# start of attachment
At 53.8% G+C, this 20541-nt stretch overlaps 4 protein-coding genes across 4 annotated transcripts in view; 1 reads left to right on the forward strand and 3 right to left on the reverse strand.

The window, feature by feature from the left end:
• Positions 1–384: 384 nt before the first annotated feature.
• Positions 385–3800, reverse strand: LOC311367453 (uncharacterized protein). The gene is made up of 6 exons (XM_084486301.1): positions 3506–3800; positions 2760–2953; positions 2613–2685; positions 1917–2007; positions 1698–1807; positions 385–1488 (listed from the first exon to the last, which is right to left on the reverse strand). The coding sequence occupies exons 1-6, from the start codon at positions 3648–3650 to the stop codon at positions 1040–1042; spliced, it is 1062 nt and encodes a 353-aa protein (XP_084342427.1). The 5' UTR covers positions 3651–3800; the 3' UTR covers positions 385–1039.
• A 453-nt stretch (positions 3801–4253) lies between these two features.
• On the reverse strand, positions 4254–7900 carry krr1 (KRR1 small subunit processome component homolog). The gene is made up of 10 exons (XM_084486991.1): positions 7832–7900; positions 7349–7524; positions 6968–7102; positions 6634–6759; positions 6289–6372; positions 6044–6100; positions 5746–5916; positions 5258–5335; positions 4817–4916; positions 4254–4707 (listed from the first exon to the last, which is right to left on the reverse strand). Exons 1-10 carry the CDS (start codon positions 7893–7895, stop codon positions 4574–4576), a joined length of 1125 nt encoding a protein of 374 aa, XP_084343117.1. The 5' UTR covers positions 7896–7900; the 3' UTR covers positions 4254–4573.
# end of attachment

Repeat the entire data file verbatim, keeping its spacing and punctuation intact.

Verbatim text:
At 53.8% G+C, this 20541-nt stretch overlaps 4 protein-coding genes across 4 annotated transcripts in view; 1 reads left to right on the forward strand and 3 right to left on the reverse strand.

The window, feature by feature from the left end:
• Positions 1–384: 384 nt before the first annotated feature.
• Positions 385–3800, reverse strand: LOC311367453 (uncharacterized protein). The gene is made up of 6 exons (XM_084486301.1): positions 3506–3800; positions 2760–2953; positions 2613–2685; positions 1917–2007; positions 1698–1807; positions 385–1488 (listed from the first exon to the last, which is right to left on the reverse strand). The coding sequence occupies exons 1-6, from the start codon at positions 3648–3650 to the stop codon at positions 1040–1042; spliced, it is 1062 nt and encodes a 353-aa protein (XP_084342427.1). The 5' UTR covers positions 3651–3800; the 3' UTR covers positions 385–1039.
• A 453-nt stretch (positions 3801–4253) lies between these two features.
• On the reverse strand, positions 4254–7900 carry krr1 (KRR1 small subunit processome component homolog). The gene is made up of 10 exons (XM_084486991.1): positions 7832–7900; positions 7349–7524; positions 6968–7102; positions 6634–6759; positions 6289–6372; positions 6044–6100; positions 5746–5916; positions 5258–5335; positions 4817–4916; positions 4254–4707 (listed from the first exon to the last, which is right to left on the reverse strand). Exons 1-10 carry the CDS (start codon positions 7893–7895, stop codon positions 4574–4576), a joined length of 1125 nt encoding a protein of 374 aa, XP_084343117.1. The 5' UTR covers positions 7896–7900; the 3' UTR covers positions 4254–4573.